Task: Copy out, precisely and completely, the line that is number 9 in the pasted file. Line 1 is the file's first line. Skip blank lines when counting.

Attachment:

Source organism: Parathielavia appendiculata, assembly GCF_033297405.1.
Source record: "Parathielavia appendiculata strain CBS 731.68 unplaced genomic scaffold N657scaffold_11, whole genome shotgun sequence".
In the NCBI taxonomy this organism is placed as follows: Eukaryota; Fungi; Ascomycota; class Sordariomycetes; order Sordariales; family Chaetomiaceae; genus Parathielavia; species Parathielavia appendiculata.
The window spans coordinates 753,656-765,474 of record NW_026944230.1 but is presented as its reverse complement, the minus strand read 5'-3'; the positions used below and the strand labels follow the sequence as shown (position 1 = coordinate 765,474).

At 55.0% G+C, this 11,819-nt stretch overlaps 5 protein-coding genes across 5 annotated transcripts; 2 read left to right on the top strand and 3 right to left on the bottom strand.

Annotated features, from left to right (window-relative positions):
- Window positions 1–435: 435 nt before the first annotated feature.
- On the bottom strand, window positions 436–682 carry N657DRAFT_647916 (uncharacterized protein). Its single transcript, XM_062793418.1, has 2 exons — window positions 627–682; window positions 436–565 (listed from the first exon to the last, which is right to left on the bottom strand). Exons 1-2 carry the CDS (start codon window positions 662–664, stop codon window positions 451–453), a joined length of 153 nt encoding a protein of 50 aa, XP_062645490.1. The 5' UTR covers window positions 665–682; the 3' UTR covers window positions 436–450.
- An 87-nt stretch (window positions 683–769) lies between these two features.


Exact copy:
- An 87-nt stretch (window positions 683–769) lies between these two features.